2005 Roundtable on the Future

April 1 - 3, 2005

Every other year for the past eight years, PKAL has convened a roundtable on the future, first as an occasion to figure out PKAL's future, but morphing into attention on emerging issues that have potential to shape the future of undergraduate programs in STEM fields. These roundtables have brought together provocative thinkers, those experienced practitioners in exploring at the cutting-edge and bringing back new ideas into the community of stakeholders. Issues addressed have been how information technologies can strengthen learning, how to link assessment of student learning to larger institutional decisions, and how the STEM facility of the future incorporates 21st century science and technology, and serves 21st century learning communities. The past roundtables, and related activities within peer associations, set the stage for the 2005 PKAL Roundtable on the Future, exploring the potential of translating contemporary understandings about how people learn into programs, practices and policies.

The 2005 PKAL Roundtable on the Future will incorporate attention to the character of spaces for STEM learning under the umbrella theme of relating "learning theory to institutional transformation." Sessions will explore ways contemporary research in cognitive science affects how campus leaders approach the design and redesign of curricula and pedagogies, and determine policies and practices relating to establishing both a strong intellectual and physical infrastructure.


Cranbrook Jigsaw Group C: The Science Building of the Future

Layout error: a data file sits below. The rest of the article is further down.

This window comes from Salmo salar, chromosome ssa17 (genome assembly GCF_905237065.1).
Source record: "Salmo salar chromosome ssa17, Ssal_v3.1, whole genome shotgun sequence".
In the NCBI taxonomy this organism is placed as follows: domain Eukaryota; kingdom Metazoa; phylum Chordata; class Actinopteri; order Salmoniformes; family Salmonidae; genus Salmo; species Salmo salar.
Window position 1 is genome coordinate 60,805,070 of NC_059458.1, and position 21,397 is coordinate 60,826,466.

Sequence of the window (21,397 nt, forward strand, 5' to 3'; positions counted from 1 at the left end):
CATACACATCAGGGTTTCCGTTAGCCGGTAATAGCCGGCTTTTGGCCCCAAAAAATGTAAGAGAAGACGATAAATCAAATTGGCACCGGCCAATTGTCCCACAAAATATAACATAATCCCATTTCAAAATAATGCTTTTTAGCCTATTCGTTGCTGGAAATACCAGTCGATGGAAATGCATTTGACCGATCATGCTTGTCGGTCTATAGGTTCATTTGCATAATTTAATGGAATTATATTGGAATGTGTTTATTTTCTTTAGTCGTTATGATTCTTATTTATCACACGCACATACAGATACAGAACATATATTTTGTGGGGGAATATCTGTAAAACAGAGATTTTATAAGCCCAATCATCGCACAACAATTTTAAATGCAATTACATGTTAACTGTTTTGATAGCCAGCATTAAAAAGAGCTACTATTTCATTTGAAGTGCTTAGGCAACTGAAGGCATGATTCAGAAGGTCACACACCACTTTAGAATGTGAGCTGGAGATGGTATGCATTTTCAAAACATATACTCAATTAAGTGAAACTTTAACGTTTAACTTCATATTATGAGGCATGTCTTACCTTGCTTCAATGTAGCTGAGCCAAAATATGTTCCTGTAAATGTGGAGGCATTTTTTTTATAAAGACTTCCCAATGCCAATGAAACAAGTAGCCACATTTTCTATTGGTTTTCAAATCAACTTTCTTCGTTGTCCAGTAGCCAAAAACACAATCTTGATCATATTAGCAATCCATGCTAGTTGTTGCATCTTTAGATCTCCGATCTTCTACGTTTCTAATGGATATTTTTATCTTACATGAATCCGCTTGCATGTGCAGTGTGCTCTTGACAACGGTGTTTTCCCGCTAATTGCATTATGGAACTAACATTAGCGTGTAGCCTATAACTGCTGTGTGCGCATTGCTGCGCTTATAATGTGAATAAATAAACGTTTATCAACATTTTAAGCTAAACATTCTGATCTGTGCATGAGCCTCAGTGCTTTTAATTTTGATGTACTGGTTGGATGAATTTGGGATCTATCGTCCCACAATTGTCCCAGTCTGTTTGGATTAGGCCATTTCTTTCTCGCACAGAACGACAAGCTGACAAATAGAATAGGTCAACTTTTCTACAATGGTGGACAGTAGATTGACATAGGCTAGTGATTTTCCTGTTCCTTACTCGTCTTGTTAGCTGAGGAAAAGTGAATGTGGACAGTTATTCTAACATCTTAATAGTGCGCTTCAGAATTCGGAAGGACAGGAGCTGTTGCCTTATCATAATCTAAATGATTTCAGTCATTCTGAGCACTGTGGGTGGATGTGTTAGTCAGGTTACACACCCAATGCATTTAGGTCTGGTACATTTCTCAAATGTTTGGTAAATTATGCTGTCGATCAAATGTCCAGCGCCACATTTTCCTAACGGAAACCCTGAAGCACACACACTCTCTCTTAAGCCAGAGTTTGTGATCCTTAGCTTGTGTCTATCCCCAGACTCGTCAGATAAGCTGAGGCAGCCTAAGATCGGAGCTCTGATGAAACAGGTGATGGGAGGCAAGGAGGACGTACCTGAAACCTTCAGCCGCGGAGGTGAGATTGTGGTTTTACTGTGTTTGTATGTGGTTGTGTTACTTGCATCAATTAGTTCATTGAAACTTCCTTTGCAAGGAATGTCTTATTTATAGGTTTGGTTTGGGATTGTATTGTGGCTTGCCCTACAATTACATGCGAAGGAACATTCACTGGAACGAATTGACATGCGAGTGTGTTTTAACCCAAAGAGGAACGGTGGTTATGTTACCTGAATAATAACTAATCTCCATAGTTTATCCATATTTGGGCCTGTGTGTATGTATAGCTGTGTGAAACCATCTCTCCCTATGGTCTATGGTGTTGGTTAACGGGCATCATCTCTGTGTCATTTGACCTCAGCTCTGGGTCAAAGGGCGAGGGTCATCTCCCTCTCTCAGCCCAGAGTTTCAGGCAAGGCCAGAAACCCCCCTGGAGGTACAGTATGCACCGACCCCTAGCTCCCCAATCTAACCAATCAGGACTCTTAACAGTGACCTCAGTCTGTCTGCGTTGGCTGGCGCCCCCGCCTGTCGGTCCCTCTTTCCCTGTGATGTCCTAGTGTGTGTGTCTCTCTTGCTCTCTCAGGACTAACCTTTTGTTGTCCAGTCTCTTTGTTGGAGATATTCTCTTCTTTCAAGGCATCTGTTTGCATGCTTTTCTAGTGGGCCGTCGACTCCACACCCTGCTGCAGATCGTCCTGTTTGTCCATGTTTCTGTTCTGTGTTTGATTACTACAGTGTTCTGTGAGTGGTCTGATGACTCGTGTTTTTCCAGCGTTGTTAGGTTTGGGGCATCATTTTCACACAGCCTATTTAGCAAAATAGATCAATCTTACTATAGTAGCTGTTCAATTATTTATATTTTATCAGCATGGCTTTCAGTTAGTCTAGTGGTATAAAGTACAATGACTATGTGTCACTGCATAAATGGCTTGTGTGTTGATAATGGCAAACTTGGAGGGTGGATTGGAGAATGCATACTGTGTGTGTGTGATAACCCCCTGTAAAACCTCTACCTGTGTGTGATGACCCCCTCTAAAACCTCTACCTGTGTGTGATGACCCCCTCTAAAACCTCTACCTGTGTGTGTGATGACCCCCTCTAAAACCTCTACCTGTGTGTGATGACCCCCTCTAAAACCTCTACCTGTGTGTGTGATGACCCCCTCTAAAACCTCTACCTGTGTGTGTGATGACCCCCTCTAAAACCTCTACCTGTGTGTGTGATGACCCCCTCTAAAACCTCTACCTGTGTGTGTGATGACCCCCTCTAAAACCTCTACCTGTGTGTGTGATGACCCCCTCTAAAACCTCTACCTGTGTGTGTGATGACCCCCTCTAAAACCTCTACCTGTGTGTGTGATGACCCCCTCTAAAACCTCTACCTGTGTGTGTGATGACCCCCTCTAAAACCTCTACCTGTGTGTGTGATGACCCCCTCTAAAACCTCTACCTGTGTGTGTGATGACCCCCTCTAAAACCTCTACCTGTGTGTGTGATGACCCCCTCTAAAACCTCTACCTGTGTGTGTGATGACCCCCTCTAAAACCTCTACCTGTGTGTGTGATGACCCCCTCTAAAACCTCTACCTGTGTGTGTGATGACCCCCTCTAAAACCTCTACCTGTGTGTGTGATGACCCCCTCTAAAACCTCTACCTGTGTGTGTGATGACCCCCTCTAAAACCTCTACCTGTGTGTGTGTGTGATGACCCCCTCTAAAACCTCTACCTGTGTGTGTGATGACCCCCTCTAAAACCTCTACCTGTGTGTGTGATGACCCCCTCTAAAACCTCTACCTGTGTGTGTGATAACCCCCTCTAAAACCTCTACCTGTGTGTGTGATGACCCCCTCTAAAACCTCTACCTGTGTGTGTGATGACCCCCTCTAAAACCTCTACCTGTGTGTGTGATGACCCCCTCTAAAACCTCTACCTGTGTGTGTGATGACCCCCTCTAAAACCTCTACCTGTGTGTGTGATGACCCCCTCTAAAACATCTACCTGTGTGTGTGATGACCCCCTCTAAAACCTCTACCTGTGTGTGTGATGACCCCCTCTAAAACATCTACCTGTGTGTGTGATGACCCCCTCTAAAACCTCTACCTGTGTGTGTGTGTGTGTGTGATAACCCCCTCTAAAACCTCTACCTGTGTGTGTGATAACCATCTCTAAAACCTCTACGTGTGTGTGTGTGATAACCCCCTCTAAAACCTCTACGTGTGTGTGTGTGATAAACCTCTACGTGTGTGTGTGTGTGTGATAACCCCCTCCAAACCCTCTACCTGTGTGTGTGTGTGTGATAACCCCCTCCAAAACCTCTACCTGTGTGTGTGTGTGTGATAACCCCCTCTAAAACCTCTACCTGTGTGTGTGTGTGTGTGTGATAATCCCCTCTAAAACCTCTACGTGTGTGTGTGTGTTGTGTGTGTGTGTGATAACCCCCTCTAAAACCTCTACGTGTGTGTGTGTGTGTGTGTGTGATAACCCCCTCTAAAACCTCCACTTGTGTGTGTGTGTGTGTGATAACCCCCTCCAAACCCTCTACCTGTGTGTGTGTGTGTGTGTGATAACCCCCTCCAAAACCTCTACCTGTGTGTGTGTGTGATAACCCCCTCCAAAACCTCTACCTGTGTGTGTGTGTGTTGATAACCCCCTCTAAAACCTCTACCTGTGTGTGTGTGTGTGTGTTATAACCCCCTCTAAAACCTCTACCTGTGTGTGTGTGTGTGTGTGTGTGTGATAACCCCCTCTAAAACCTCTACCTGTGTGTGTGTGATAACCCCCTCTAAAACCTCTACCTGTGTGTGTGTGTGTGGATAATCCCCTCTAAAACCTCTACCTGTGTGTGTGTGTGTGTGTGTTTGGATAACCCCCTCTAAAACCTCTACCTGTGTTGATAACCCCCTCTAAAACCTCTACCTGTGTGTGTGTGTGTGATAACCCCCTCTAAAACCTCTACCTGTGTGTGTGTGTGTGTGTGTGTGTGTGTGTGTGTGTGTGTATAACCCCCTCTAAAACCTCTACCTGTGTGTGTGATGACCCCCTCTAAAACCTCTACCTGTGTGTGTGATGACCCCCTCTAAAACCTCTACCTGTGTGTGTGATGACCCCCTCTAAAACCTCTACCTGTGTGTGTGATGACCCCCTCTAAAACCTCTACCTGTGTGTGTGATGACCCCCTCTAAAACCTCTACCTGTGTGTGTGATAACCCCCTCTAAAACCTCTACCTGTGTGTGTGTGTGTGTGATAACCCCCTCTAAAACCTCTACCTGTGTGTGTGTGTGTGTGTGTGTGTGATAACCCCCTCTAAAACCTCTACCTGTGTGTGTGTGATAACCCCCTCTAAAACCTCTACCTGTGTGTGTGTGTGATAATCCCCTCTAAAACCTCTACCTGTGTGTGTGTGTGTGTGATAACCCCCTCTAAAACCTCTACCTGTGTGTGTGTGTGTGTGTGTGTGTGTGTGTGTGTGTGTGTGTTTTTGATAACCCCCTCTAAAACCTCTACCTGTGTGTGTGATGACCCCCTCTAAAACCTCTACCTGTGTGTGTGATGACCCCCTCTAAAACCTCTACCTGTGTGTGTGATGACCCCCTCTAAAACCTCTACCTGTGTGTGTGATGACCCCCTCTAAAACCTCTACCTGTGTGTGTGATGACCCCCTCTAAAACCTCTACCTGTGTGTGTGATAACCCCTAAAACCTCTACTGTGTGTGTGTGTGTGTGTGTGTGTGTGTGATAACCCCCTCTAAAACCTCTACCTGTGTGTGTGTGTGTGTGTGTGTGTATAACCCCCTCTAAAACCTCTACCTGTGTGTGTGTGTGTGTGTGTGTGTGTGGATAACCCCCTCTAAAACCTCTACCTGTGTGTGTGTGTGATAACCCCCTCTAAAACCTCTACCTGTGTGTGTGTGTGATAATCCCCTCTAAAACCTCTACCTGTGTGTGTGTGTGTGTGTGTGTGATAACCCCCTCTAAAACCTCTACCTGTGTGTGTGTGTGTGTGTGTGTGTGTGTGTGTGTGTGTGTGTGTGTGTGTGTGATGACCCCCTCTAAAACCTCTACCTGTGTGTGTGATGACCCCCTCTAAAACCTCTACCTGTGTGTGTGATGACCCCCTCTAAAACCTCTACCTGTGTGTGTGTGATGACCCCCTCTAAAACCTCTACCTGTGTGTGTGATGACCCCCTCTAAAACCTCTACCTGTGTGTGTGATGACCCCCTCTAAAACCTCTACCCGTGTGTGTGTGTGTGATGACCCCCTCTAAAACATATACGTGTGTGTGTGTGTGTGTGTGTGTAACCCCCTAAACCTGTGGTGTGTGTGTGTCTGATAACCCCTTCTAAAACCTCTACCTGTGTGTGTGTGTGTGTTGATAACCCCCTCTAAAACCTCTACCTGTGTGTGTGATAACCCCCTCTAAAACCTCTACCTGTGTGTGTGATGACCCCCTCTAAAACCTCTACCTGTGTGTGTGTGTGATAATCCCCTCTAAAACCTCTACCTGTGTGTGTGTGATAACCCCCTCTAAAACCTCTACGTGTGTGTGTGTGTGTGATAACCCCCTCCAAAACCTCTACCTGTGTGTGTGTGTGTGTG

Institutional Policies & Practices
Diana Oblinger
This essay, submitted for the 2005 PKAL Roundtable on the Future, outlines critical questions to be raised as academic leaders move from the status quo to a transformed state, focusing on the quality of student learning in STEM.
Jigsaw: Group D
PKAL's Rubik's Cube


Concept Map
University of the Future
University of the Future design from the 2005 PKAL Roundtable on the Future.
Translating “How People Learn” into a Roadmap for Institutional Transformation: Framing Some of the Issues
Jose P. Mestre
In this presentation, Jose Mestre, Professor of Physics and Educational Psychology University of Illinois at Urbana/Champaign, "highlights several important conclusions from STEM learning research that have a bearing on the instructional mission of universities." He proposes "some issues and questions for us to consider in thinking about a roadmap for transforming the modern university that is aligned with our best understanding of learning."